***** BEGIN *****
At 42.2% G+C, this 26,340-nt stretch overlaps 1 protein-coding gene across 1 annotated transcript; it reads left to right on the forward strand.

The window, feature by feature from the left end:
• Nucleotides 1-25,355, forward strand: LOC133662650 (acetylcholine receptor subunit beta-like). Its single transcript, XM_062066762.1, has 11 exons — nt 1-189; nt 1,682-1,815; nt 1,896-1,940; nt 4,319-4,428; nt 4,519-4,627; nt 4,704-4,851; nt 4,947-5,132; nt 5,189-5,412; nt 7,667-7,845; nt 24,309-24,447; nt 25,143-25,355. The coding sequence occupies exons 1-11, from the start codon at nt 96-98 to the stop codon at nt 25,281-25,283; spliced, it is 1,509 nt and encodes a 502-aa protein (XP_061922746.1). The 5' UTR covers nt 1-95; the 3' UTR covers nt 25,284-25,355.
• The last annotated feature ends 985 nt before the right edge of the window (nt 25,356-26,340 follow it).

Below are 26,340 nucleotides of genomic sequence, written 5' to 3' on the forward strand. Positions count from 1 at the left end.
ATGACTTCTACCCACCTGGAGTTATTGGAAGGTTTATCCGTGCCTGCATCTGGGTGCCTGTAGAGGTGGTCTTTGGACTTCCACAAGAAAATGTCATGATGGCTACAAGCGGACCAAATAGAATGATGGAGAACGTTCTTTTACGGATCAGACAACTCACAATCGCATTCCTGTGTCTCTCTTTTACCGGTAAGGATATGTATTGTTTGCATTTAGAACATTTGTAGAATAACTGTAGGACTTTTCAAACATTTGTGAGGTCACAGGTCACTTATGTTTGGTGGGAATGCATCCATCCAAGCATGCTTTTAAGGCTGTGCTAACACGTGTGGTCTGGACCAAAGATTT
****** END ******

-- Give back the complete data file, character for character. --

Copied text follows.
At 42.2% G+C, this 26,340-nt stretch overlaps 1 protein-coding gene across 1 annotated transcript; it reads left to right on the forward strand.

The window, feature by feature from the left end:
• Nucleotides 1-25,355, forward strand: LOC133662650 (acetylcholine receptor subunit beta-like). Its single transcript, XM_062066762.1, has 11 exons — nt 1-189; nt 1,682-1,815; nt 1,896-1,940; nt 4,319-4,428; nt 4,519-4,627; nt 4,704-4,851; nt 4,947-5,132; nt 5,189-5,412; nt 7,667-7,845; nt 24,309-24,447; nt 25,143-25,355. The coding sequence occupies exons 1-11, from the start codon at nt 96-98 to the stop codon at nt 25,281-25,283; spliced, it is 1,509 nt and encodes a 502-aa protein (XP_061922746.1). The 5' UTR covers nt 1-95; the 3' UTR covers nt 25,284-25,355.
• The last annotated feature ends 985 nt before the right edge of the window (nt 25,356-26,340 follow it).

Below are 26,340 nucleotides of genomic sequence, written 5' to 3' on the forward strand. Positions count from 1 at the left end.
ATGACTTCTACCCACCTGGAGTTATTGGAAGGTTTATCCGTGCCTGCATCTGGGTGCCTGTAGAGGTGGTCTTTGGACTTCCACAAGAAAATGTCATGATGGCTACAAGCGGACCAAATAGAATGATGGAGAACGTTCTTTTACGGATCAGACAACTCACAATCGCATTCCTGTGTCTCTCTTTTACCGGTAAGGATATGTATTGTTTGCATTTAGAACATTTGTAGAATAACTGTAGGACTTTTCAAACATTTGTGAGGTCACAGGTCACTTATGTTTGGTGGGAATGCATCCATCCAAGCATGCTTTTAAGGCTGTGCTAACACGTGTGGTCTGGACCAAAGATTT